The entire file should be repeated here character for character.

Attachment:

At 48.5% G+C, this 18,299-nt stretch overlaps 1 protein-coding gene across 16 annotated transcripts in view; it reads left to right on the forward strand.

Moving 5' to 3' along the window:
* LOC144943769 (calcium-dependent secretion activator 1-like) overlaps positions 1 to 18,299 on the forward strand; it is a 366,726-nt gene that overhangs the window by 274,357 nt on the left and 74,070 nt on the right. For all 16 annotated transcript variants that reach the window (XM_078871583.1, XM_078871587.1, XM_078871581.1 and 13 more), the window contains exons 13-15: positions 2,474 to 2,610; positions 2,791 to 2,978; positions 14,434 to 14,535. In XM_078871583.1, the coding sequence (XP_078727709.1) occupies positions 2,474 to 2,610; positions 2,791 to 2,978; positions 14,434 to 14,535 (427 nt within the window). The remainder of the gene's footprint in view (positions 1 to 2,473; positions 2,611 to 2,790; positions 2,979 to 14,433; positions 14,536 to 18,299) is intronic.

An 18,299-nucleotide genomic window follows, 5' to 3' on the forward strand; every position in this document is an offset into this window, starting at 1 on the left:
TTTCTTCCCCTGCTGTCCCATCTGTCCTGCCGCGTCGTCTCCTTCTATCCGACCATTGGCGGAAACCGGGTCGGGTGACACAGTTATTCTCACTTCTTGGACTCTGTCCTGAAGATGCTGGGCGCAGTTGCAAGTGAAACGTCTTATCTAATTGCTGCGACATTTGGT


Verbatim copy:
At 48.5% G+C, this 18,299-nt stretch overlaps 1 protein-coding gene across 16 annotated transcripts in view; it reads left to right on the forward strand.

Moving 5' to 3' along the window:
* LOC144943769 (calcium-dependent secretion activator 1-like) overlaps positions 1 to 18,299 on the forward strand; it is a 366,726-nt gene that overhangs the window by 274,357 nt on the left and 74,070 nt on the right. For all 16 annotated transcript variants that reach the window (XM_078871583.1, XM_078871587.1, XM_078871581.1 and 13 more), the window contains exons 13-15: positions 2,474 to 2,610; positions 2,791 to 2,978; positions 14,434 to 14,535. In XM_078871583.1, the coding sequence (XP_078727709.1) occupies positions 2,474 to 2,610; positions 2,791 to 2,978; positions 14,434 to 14,535 (427 nt within the window). The remainder of the gene's footprint in view (positions 1 to 2,473; positions 2,611 to 2,790; positions 2,979 to 14,433; positions 14,536 to 18,299) is intronic.

An 18,299-nucleotide genomic window follows, 5' to 3' on the forward strand; every position in this document is an offset into this window, starting at 1 on the left:
TTTCTTCCCCTGCTGTCCCATCTGTCCTGCCGCGTCGTCTCCTTCTATCCGACCATTGGCGGAAACCGGGTCGGGTGACACAGTTATTCTCACTTCTTGGACTCTGTCCTGAAGATGCTGGGCGCAGTTGCAAGTGAAACGTCTTATCTAATTGCTGCGACATTTGGT